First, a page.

The Changing Role of Management

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The Changing Role of Management

By Harry Stagnito - 10/01/2014

IGA Chairman Tom Haggai and I were comparing notes recently about how the retail industry has changed during the years. Tom has always been a student of the marketplace, with a deep understanding of not only the business, but also the dynamics of what makes executive teams function at the highest level. He made a comment that we dissected in detail: "The easier it is to connect, the more difficult it is to communicate..

The conversation revolved around personal interaction, establishing and achieving goals and the changing industry. I deliberated about these all-important management topics, and my first thought was I should put my 300 management books in a storage locker until somebody really figures out the best way to manage businesses in this rapidly changing, and challenging, world.

Then I pulled myself together and decided, with the help of some of my friends, and some well-known experts, to offer some thought-provoking management perspectives.

Management's Changing Role

In my opinion, the most important management responsibility is to either lead or administer your company's culture. It is the foundation from which everything emanates. Whether your span of control is five or ten, it is imperative that everyone buys into, and enforces, the reasons for existence, goals and expectations of your business. In a recent research study we conducted, when asked what was the most pressing management problem that needed improvement, the response was "Eliminating silos."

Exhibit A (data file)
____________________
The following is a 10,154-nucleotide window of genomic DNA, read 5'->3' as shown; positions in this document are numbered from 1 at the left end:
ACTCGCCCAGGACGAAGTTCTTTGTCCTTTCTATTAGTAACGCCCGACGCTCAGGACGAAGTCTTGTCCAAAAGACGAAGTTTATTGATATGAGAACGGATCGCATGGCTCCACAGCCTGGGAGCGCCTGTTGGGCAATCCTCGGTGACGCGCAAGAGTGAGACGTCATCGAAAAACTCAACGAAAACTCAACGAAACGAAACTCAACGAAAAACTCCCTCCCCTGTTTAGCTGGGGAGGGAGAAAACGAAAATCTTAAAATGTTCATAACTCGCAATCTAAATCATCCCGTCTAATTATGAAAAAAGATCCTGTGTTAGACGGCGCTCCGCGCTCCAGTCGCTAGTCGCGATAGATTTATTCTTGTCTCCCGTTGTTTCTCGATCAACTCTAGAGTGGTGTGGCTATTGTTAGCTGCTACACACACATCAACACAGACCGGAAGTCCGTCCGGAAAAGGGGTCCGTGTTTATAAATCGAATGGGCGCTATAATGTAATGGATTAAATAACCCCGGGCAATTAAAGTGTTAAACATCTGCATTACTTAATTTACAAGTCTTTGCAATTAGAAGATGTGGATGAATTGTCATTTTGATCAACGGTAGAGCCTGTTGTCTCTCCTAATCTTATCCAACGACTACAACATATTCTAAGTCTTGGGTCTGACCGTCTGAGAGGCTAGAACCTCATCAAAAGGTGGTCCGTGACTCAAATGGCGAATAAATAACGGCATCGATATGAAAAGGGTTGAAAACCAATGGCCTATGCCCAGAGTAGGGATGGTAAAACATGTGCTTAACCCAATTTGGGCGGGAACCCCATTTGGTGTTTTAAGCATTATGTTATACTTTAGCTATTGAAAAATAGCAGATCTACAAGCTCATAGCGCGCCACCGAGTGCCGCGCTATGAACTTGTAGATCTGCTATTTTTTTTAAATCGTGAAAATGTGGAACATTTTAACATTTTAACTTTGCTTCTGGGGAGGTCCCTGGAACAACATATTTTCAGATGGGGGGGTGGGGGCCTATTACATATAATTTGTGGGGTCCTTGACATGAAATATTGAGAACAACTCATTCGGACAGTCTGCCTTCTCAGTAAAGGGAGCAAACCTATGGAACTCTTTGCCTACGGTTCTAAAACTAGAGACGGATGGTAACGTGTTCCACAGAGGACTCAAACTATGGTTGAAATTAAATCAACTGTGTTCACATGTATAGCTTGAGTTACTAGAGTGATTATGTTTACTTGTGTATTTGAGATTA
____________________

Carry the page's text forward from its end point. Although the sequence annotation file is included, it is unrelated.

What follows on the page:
In today's evolving business world of "specialists," it's difficult for top management to feel comfortable making decisions in areas where they have had little experience or training.

Personal Leadership Skills

Thousands of books have been written about leadership skills. Every conceivable topic and  "how to" has been covered. But here's a short list of the most important ones that I believe make the difference:

  • The most important leadership attributes are inquisitiveness, self-learning and desire to improve.
  • A goal to improve the skills of the people who report to you. When effectively developed, everything else follows a more predictable, successful process.
  • Above average communications (listening) skills.
  • Management experience is a better predictor of success than a formal education.
  • It's critical to have conceptual skills to connect the dots.
  • The ability to question the status quo, and encourage positive conflict because that results in growth.
  • Intimate industry knowledge leads to evaluating information more efficiently, thus nurturing intuitive decision-making.
  • An undeniable benefit is if an executive has practiced multiple disciplines, such as management, financial, marketing or technology. That executive is invaluable.

About Risk Taking

What separates the leading builders of business are those who take risks, versus those who don't. One point is certain in assessing risk: the more rewarding the goal, the more difficult it is to attain.

In their book, "How The Wise Decide", authors Bryn Zeckhauser and Aaron Sandoski write that the three major reasons that people gravitate towards loss aversion are 1) they rely on insufficient knowledge and draw the wrong conclusions; 2) they let emotions about preconceived outcomes overrule objective analysis, and 3) they find psychic comfort in following a herd mentality while ignoring positive signs and signals.

Yes, management and leadership has changed dramatically during the past 10 to 15 years. But what it will look like in another 10 years is material for another editorial.


In my opinion, the most important management responsibility is to either lead or administer your company's culture.

– Harry Stagnito,

President and CEO,
Stagnito Business Information